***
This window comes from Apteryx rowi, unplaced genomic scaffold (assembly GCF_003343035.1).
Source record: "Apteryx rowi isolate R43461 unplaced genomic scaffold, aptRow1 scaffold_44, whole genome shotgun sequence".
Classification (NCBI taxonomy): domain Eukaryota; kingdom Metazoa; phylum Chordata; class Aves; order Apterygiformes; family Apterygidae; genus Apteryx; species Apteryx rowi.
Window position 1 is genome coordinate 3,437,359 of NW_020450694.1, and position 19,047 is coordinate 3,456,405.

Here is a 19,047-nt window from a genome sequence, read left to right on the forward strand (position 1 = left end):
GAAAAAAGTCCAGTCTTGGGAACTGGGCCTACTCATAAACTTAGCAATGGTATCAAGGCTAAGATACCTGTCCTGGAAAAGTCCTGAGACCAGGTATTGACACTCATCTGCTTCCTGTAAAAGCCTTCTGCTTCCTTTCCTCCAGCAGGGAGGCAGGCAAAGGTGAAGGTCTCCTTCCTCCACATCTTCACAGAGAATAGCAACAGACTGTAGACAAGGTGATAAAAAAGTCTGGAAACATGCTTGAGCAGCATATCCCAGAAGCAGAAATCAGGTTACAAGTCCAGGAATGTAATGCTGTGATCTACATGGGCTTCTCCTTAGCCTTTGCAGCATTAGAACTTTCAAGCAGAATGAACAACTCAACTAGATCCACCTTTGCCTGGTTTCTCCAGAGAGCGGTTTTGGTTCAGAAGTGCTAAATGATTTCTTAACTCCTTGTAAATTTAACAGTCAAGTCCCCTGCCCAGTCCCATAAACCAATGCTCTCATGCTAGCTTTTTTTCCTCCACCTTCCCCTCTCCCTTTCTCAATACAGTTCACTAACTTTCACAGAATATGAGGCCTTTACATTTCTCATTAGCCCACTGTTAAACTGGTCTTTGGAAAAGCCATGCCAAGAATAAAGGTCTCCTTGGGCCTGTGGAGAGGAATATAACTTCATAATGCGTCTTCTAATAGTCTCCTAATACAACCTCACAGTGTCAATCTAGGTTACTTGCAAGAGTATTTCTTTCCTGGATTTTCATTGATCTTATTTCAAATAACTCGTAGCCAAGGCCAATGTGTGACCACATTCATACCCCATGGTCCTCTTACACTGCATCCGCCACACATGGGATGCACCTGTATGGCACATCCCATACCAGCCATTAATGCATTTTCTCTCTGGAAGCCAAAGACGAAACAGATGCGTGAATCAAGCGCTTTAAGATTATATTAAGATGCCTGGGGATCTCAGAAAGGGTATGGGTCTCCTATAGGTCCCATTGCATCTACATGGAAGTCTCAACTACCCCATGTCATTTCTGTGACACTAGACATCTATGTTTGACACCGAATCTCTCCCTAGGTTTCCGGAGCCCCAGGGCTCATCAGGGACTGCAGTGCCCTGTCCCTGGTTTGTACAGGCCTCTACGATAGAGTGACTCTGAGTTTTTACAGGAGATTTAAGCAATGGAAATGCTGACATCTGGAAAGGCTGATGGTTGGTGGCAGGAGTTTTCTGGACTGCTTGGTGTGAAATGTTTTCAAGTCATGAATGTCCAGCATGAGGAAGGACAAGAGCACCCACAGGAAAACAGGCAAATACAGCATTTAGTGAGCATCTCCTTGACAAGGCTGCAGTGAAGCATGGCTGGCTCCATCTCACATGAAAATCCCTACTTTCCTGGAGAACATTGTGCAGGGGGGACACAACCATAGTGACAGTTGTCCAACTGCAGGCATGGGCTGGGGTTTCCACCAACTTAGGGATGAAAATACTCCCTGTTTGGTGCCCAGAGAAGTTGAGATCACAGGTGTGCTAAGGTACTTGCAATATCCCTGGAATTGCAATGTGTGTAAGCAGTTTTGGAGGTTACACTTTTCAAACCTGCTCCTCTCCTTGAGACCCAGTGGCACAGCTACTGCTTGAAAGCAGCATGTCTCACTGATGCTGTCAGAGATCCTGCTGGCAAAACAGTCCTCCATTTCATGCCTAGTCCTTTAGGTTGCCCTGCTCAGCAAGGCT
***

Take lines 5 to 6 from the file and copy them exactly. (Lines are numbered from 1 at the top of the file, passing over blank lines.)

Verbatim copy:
Here is a 19,047-nt window from a genome sequence, read left to right on the forward strand (position 1 = left end):
GAAAAAAGTCCAGTCTTGGGAACTGGGCCTACTCATAAACTTAGCAATGGTATCAAGGCTAAGATACCTGTCCTGGAAAAGTCCTGAGACCAGGTATTGACACTCATCTGCTTCCTGTAAAAGCCTTCTGCTTCCTTTCCTCCAGCAGGGAGGCAGGCAAAGGTGAAGGTCTCCTTCCTCCACATCTTCACAGAGAATAGCAACAGACTGTAGACAAGGTGATAAAAAAGTCTGGAAACATGCTTGAGCAGCATATCCCAGAAGCAGAAATCAGGTTACAAGTCCAGGAATGTAATGCTGTGATCTACATGGGCTTCTCCTTAGCCTTTGCAGCATTAGAACTTTCAAGCAGAATGAACAACTCAACTAGATCCACCTTTGCCTGGTTTCTCCAGAGAGCGGTTTTGGTTCAGAAGTGCTAAATGATTTCTTAACTCCTTGTAAATTTAACAGTCAAGTCCCCTGCCCAGTCCCATAAACCAATGCTCTCATGCTAGCTTTTTTTCCTCCACCTTCCCCTCTCCCTTTCTCAATACAGTTCACTAACTTTCACAGAATATGAGGCCTTTACATTTCTCATTAGCCCACTGTTAAACTGGTCTTTGGAAAAGCCATGCCAAGAATAAAGGTCTCCTTGGGCCTGTGGAGAGGAATATAACTTCATAATGCGTCTTCTAATAGTCTCCTAATACAACCTCACAGTGTCAATCTAGGTTACTTGCAAGAGTATTTCTTTCCTGGATTTTCATTGATCTTATTTCAAATAACTCGTAGCCAAGGCCAATGTGTGACCACATTCATACCCCATGGTCCTCTTACACTGCATCCGCCACACATGGGATGCACCTGTATGGCACATCCCATACCAGCCATTAATGCATTTTCTCTCTGGAAGCCAAAGACGAAACAGATGCGTGAATCAAGCGCTTTAAGATTATATTAAGATGCCTGGGGATCTCAGAAAGGGTATGGGTCTCCTATAGGTCCCATTGCATCTACATGGAAGTCTCAACTACCCCATGTCATTTCTGTGACACTAGACATCTATGTTTGACACCGAATCTCTCCCTAGGTTTCCGGAGCCCCAGGGCTCATCAGGGACTGCAGTGCCCTGTCCCTGGTTTGTACAGGCCTCTACGATAGAGTGACTCTGAGTTTTTACAGGAGATTTAAGCAATGGAAATGCTGACATCTGGAAAGGCTGATGGTTGGTGGCAGGAGTTTTCTGGACTGCTTGGTGTGAAATGTTTTCAAGTCATGAATGTCCAGCATGAGGAAGGACAAGAGCACCCACAGGAAAACAGGCAAATACAGCATTTAGTGAGCATCTCCTTGACAAGGCTGCAGTGAAGCATGGCTGGCTCCATCTCACATGAAAATCCCTACTTTCCTGGAGAACATTGTGCAGGGGGGACACAACCATAGTGACAGTTGTCCAACTGCAGGCATGGGCTGGGGTTTCCACCAACTTAGGGATGAAAATACTCCCTGTTTGGTGCCCAGAGAAGTTGAGATCACAGGTGTGCTAAGGTACTTGCAATATCCCTGGAATTGCAATGTGTGTAAGCAGTTTTGGAGGTTACACTTTTCAAACCTGCTCCTCTCCTTGAGACCCAGTGGCACAGCTACTGCTTGAAAGCAGCATGTCTCACTGATGCTGTCAGAGATCCTGCTGGCAAAACAGTCCTCCATTTCATGCCTAGTCCTTTAGGTTGCCCTGCTCAGCAAGGCT